/// <param name="generateError">Should the statement generate an error</param>
/// <returns>True if succesful</returns>
public static bool ExecuteAnonymousTSql(string connectionString, bool generateError = false) {
 System.Data.SqlClient.SqlConnection connection = new System.Data.SqlClient.SqlConnection();
 System.Data.SqlClient.SqlCommand command = new System.Data.SqlClient.SqlCommand();
 int rowsAffected;

 connection.ConnectionString = connectionString;
 command.CommandText = @"
    DECLARE @counter int = 1
    BEGIN
     WHILE (@counter <= 5) BEGIN
     INSERT INTO MultiStatementTest (somevalue) VALUES (RAND() * 100000);
     SET @counter = @counter + 1;
     " + (generateError ? "WONTWORK" : "") + @"
     END;
    END;";
 command.CommandType = System.Data.CommandType.Text;
 command.Connection = connection;

 try {
    connection.Open();
    rowsAffected = command.ExecuteNonQuery();
 } catch (System.Exception exception) {
    System.Windows.MessageBox.Show(exception.Message, "Error occurred");
    return false;
 } finally {
    command.Dispose();
    connection.Dispose();
 }
 System.Windows.MessageBox.Show(string.Format("{0} rows inserted", 
    rowsAffected, 
    "Operation succesful"));

 return true;
}

Now, in this example, the same piece of script is used that was used in the beginning to create a few test rows. As you can see, variable declarations, loops, etc., are perfectly valid statements to include in the batch.

When this is run, five more rows are added to the table. Also note that since NOCOUNT is off (by default), the ExecuteNonQuery method returns the correct amount of rows inserted in the batch. If NOCOUNT is set on, the number of rows affected would be -1.

What about error handling?

What if an error occurs when executing a single statement inside a batch? I've used some syntactical errors to test this. The batch is parsed as a whole so even if later statements contain a syntactical error, the batch won't have any effect. For example, if an erroneous UPDATE statement is included in the batch, the state of the table won't change.

The situation is different if the error isn't syntactical but occurs during execution. Consider for example foreign key errors which are detected when incorrect values occur. In this case, the previous statements may have already changed the database state (depending on the statements) so using proper transactions is advisable, as always.

Conclusion

While batches won't (and shouldn't) replace good old Stored Procedures etc., they are useful when used properly. They can be used to create, for example, very dynamic operations without having to make several round trips as long as no client side logic is needed between calls.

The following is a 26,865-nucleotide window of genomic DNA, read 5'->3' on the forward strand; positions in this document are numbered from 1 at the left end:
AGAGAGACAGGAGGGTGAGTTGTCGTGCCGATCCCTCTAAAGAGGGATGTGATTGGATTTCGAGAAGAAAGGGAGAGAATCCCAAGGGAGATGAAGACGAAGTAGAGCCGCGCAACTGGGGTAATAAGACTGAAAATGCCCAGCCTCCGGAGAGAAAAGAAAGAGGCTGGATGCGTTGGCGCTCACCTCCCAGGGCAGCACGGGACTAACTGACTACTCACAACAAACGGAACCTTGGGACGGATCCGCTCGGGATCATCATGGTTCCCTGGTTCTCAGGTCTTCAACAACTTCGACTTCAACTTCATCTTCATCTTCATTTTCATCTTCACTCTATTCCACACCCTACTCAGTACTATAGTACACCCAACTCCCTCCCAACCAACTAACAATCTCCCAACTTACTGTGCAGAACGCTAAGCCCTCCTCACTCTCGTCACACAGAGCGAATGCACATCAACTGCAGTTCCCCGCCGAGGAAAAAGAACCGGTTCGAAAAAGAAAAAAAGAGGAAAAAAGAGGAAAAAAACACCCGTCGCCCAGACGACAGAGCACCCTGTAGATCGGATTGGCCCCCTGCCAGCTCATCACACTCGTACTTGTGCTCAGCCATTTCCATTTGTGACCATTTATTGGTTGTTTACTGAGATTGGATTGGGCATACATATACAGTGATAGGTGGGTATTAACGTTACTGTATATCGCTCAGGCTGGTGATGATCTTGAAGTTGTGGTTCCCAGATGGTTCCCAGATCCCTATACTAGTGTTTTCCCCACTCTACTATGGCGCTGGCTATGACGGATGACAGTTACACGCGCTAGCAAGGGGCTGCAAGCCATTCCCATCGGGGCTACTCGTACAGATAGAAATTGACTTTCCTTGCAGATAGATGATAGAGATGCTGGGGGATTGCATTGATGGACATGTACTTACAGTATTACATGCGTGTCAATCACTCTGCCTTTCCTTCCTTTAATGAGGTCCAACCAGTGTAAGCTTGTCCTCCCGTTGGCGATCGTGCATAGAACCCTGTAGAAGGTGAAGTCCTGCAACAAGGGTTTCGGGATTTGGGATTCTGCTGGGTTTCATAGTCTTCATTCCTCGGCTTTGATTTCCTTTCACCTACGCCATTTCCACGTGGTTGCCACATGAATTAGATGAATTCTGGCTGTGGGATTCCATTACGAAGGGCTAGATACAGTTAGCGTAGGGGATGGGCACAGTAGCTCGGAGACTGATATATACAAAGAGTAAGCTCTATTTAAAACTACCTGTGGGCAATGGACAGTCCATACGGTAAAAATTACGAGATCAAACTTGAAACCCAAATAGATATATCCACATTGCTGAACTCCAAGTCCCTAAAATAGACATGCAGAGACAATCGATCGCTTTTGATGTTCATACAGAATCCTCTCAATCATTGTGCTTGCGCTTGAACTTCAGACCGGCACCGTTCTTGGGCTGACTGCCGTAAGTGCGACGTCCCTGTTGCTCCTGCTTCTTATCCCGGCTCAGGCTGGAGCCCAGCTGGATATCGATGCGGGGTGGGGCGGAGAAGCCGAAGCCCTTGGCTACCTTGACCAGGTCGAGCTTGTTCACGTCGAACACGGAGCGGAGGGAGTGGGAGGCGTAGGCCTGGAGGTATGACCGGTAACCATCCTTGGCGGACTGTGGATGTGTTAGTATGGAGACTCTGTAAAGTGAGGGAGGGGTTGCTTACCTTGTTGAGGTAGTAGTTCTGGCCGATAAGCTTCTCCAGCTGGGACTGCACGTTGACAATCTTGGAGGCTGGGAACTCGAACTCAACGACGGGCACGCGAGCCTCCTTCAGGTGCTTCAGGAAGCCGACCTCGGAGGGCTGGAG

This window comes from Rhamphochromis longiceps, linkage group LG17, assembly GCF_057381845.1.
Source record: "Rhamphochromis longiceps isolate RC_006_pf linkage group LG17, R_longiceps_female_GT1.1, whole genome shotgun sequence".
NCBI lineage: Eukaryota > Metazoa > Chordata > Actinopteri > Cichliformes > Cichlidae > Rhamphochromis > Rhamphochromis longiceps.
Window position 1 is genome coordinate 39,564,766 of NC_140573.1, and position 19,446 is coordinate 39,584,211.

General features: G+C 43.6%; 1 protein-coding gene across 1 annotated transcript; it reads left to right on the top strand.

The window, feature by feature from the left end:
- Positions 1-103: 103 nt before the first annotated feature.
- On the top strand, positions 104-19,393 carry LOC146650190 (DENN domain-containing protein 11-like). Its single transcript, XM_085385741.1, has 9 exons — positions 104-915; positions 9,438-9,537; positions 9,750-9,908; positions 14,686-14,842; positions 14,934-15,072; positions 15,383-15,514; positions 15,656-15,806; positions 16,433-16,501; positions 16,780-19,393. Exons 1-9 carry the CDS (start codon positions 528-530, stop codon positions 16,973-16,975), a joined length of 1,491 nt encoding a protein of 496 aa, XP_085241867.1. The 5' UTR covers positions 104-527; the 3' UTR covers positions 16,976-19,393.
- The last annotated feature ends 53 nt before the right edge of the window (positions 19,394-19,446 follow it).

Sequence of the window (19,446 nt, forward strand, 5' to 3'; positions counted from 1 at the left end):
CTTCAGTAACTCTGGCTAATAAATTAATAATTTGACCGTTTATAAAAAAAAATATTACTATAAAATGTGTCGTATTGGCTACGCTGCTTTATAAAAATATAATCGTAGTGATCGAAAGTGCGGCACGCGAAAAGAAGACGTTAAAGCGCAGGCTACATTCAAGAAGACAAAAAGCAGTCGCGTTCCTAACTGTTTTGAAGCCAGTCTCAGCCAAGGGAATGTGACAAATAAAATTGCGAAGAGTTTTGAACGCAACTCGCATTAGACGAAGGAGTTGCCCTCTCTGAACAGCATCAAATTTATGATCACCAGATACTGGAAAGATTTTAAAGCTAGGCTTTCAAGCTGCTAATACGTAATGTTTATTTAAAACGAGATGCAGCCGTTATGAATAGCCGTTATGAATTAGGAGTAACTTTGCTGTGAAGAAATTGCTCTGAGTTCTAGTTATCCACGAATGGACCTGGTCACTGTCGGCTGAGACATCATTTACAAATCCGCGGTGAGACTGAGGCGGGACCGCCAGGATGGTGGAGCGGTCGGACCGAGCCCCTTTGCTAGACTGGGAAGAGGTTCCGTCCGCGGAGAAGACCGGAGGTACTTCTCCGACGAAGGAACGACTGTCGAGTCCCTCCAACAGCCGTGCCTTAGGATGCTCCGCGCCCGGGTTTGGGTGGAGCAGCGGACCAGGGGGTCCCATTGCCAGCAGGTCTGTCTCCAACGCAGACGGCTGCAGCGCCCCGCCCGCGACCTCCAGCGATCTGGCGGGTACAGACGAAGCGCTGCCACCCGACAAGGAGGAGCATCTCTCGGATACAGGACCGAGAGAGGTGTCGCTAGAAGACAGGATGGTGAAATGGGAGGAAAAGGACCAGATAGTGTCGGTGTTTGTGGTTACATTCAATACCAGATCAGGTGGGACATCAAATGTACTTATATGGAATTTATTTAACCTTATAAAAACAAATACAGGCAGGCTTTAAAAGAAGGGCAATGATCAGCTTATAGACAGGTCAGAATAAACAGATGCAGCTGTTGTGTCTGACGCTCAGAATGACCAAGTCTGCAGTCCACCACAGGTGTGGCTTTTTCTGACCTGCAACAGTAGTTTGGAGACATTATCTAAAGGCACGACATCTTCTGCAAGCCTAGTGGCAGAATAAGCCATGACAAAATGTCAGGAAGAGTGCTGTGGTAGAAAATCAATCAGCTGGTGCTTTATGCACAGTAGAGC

History

  • December 27, 2011: Article created.

License

This article, along with any associated source code and files, is licensed under The Code Project Open License (CPOL)

About the Author

Mika Wendelius
Architect
Finland Finland
I've been a programmer since mid 80's using languages like assembler, C/C++, PL/I (mainframe environment), pascal, VB (I know, I know, no comments please) and C# and utilizing different techniques and tools.
 
However I'm specialized in databases and database modeling. Mostly I have used products like Oracle (from version 6), SQL Server (from version 4.2), DB2 and Solid Server (nowadays an IBM product).
 
For the past 10+ years my main concerns have been dealing with different business processes and how to create software to implement and improve them. At my spare time (what ever that actually means) I'm also teaching and consulting on different areas of database management, development and database oriented software design.

Comments and Discussions

 
GeneralMy vote of 5 PinmvpKanasz Robert24-Sep-12 6:15 
GeneralRe: My vote of 5 PinmvpMika Wendelius25-Sep-12 8:11 
GeneralMy vote of 3 PinmemberRyan Giggs28-Aug-12 15:31 
GeneralRe: My vote of 3 PinmvpMika Wendelius25-Sep-12 8:12 
QuestionQuestion Pinmemberl709823-Apr-12 10:15 
AnswerRe: Question PinmvpMika Wendelius17-May-12 8:44 
GeneralUsing DataReader for DataSet PinmemberEarth163-Jan-12 6:00 
GeneralRe: Using DataReader for DataSet PinmemberMika Wendelius3-Jan-12 10:58 
GeneralMy vote of 5 Pinmembertecgoblin2-Jan-12 20:20 
GeneralRe: My vote of 5 PinmemberMika Wendelius3-Jan-12 3:13 
Questionmy vote of 5 PinmvpLuc Pattyn2-Jan-12 15:47 
AnswerRe: my vote of 5 PinmemberMika Wendelius2-Jan-12 18:27 
QuestionThoughts PinmemberPIEBALDconsult27-Dec-11 13:08 
AnswerRe: Thoughts PinmemberMika Wendelius27-Dec-11 19:22 
QuestionSqlCommandSet Pinmemberdeathgore27-Dec-11 12:37 
AnswerRe: SqlCommandSet PinmemberMika Wendelius27-Dec-11 19:16